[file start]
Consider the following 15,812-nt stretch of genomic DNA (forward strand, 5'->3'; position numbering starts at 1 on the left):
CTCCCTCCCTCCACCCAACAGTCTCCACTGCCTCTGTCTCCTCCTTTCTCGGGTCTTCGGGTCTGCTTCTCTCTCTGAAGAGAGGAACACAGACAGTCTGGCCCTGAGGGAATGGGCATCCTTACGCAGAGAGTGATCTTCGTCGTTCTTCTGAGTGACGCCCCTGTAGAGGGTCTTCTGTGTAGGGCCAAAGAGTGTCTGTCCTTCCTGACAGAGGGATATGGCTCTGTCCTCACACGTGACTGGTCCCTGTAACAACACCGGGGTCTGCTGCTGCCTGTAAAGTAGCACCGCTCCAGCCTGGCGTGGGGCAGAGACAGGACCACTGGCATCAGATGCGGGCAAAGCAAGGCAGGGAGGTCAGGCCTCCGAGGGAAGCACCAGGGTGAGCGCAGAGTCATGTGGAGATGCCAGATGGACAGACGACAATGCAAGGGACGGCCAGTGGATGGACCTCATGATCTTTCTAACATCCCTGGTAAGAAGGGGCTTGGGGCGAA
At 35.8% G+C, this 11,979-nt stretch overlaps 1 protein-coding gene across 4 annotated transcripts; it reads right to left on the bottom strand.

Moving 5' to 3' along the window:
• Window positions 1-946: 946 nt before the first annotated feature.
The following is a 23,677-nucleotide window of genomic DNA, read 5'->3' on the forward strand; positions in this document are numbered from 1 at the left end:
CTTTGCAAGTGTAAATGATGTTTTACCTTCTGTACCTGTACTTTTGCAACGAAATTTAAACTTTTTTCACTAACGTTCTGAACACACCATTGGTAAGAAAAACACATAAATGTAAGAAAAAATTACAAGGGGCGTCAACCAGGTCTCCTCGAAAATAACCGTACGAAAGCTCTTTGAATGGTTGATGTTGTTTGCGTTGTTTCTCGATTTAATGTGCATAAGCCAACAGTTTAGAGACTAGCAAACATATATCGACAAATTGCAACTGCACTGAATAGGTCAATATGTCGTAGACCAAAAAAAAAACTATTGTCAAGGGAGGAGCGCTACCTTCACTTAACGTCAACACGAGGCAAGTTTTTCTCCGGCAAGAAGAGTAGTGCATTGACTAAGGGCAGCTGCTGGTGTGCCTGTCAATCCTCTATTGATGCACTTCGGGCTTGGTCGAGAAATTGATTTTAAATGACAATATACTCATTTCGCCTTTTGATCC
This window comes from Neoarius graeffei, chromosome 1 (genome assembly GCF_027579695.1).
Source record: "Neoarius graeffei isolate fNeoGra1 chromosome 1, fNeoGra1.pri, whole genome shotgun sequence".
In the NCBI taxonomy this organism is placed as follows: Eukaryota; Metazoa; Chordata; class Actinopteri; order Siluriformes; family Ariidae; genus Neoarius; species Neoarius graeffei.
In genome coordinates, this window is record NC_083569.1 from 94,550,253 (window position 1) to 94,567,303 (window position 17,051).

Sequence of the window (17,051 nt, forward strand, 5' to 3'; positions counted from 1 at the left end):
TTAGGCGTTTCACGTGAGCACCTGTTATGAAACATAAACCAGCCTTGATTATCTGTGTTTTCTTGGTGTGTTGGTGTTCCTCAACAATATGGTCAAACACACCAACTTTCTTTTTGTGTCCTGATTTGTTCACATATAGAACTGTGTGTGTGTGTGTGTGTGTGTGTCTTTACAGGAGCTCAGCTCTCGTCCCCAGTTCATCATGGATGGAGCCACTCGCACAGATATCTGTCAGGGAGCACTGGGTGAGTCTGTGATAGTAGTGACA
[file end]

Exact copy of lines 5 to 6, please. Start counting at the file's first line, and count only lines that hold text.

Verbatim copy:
• Window positions 1-946: 946 nt before the first annotated feature.
The following is a 23,677-nucleotide window of genomic DNA, read 5'->3' on the forward strand; positions in this document are numbered from 1 at the left end: